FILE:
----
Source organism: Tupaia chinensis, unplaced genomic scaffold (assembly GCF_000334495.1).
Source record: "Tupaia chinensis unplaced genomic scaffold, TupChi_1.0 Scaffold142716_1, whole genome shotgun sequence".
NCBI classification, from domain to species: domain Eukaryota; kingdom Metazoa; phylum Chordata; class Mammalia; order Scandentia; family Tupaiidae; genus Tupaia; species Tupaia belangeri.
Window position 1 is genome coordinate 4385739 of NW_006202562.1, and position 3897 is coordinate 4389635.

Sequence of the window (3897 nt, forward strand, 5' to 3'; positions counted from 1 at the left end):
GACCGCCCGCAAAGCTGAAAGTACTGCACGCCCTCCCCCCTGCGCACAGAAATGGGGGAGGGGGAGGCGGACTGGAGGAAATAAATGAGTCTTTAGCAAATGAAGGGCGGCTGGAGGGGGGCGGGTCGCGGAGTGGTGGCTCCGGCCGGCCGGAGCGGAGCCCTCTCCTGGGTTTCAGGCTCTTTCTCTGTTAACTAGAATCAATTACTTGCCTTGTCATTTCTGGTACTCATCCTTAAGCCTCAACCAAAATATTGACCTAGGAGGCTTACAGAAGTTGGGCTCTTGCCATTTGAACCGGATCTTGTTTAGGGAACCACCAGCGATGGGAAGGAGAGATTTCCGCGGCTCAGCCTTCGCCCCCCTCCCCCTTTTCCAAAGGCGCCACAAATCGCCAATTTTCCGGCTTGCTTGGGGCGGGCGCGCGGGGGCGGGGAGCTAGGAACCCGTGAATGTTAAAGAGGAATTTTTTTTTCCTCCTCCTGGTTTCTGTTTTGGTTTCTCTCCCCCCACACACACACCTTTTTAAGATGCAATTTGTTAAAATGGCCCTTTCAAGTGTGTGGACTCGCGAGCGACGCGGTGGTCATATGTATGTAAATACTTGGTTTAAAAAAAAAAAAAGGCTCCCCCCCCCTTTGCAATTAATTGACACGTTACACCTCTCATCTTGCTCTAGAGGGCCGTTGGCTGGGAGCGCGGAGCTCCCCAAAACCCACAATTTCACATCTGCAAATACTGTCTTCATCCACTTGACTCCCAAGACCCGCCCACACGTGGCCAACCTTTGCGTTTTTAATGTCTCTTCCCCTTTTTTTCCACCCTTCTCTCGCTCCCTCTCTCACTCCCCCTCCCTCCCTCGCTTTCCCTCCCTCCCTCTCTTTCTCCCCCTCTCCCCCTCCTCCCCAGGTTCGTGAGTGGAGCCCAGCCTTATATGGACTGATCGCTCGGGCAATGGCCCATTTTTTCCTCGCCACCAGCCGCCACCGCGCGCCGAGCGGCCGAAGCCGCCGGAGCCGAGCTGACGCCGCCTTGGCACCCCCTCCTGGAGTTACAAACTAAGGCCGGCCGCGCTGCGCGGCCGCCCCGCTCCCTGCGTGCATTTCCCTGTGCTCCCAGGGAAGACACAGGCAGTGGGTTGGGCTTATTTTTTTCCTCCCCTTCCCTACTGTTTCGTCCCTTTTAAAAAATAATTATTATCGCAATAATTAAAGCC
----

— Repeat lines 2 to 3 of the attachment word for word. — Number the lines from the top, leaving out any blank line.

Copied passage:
Source record: "Tupaia chinensis unplaced genomic scaffold, TupChi_1.0 Scaffold142716_1, whole genome shotgun sequence".
NCBI classification, from domain to species: domain Eukaryota; kingdom Metazoa; phylum Chordata; class Mammalia; order Scandentia; family Tupaiidae; genus Tupaia; species Tupaia belangeri.